Notice that ours are labeled as bear attack deterrent, not bear spray.

Also, pepper spray is illegal in Canada, while carrying bear spray in the back country of Canada is not illegal.  Make an effort to know the local regulations if using bear spray.

Does Bear Spray Expire?

Yes! Bear spray does have an expiration date.  Take a look at this date before making a purchase. And, make sure to check this on your bear spray canister yearly.

Where can you buy Bear Spray?

In Canada, bear spray can only be purchased from approved vendors who will keep a record of the purchase.

A mother grizzly on the side of the road
A mama grizzly eyeing us up in our car…

How to carry bear spray?

Bear spray is very ineffective if it is tucked in the bottom of your backpack.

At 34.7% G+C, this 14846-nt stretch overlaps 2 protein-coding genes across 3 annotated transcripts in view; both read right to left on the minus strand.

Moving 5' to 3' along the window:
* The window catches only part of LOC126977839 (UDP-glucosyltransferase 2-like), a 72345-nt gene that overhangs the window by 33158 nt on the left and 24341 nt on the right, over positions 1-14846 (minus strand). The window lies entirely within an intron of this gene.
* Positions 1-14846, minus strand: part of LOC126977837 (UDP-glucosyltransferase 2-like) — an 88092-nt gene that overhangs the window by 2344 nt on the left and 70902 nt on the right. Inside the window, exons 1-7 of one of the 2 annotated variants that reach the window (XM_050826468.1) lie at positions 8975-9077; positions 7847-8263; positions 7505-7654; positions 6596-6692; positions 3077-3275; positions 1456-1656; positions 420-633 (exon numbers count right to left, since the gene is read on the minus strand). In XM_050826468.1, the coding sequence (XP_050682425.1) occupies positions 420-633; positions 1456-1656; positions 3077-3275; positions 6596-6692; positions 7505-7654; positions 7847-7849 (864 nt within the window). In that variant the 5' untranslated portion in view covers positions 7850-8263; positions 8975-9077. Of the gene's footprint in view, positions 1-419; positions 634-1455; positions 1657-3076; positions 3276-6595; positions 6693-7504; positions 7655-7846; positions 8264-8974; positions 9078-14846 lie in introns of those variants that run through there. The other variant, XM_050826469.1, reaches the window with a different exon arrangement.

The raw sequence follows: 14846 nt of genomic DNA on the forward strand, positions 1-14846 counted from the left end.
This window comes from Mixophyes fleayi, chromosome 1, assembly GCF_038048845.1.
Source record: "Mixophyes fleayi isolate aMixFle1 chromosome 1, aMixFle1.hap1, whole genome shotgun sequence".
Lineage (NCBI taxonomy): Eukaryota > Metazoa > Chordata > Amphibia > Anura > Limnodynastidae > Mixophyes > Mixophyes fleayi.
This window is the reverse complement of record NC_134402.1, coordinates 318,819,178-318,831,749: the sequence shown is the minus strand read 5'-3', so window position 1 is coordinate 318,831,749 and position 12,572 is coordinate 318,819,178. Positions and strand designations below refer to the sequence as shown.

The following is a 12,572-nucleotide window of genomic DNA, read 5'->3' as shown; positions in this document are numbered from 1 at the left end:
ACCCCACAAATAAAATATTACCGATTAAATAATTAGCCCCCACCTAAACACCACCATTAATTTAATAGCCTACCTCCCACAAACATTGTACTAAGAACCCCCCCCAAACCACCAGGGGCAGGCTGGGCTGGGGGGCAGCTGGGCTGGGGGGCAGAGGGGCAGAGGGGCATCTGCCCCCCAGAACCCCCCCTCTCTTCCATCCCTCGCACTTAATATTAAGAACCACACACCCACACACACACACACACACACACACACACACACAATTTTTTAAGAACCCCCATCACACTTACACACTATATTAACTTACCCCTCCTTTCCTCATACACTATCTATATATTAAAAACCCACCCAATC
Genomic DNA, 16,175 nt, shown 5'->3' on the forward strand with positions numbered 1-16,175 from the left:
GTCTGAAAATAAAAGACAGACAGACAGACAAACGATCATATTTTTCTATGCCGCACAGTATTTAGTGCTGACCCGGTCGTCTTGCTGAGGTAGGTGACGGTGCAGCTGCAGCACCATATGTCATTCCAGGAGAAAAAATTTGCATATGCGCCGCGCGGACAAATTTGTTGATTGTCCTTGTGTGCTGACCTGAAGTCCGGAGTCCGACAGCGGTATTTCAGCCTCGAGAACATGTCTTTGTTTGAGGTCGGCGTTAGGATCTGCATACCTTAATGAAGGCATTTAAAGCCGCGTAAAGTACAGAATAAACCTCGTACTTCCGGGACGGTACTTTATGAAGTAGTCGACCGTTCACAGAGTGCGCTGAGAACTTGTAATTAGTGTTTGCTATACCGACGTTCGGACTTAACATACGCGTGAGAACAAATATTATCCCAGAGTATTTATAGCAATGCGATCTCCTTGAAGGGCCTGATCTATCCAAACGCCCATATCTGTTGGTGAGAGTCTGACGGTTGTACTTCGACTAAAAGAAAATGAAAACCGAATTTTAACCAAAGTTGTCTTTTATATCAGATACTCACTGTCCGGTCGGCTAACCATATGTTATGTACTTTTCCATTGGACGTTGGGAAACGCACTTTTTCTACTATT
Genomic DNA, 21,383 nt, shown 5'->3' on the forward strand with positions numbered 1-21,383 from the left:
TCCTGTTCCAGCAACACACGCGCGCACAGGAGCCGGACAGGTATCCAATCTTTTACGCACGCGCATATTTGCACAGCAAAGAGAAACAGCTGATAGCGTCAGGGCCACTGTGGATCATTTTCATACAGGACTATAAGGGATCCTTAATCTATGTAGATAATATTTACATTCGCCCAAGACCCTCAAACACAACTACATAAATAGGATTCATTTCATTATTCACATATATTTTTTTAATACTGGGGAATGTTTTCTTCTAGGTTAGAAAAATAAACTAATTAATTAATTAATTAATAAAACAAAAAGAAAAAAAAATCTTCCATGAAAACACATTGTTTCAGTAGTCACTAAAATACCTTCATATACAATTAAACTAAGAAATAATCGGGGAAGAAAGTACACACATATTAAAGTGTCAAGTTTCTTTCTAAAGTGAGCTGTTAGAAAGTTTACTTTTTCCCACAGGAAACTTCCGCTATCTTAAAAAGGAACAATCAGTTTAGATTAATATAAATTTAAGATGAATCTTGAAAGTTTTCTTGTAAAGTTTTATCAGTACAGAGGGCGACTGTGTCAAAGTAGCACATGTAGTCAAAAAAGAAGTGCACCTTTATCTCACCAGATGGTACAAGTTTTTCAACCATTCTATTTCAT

You should ensure your bear spray is easily accessible and that the plastic wrapping (if present) has been removed.  Also, cut any safety ties which might be holding the safety clip in place.  But, do not remove the trigger safety.

Some hikers will carry bear spray in a holster around their waist or on a shoulder strap.  Bikers might keep a bear spray canister in the water bottle holder on their bike.

Most often we tend to keep our bear spray in the side water bottle pocket of our backpacks when backpacking… which isn’t optimal, but this is currently most convenient for us.  If I’m walking around camp without a pack, I just tuck it into my back pocket.

a shoulder bag with a take them outside pin and bear spray in the pocket
My should bag – notice the bear spray in the pocket?

How to use bear spray?

Remember that the intention of bear spray is to deter an attack.  The spray is designed to fan out when sprayed to create a barrier that the charging bear would need to pass through.  In order for this to work properly you need to aim the spray towards the ground in front of the bear, not in the air above the bear.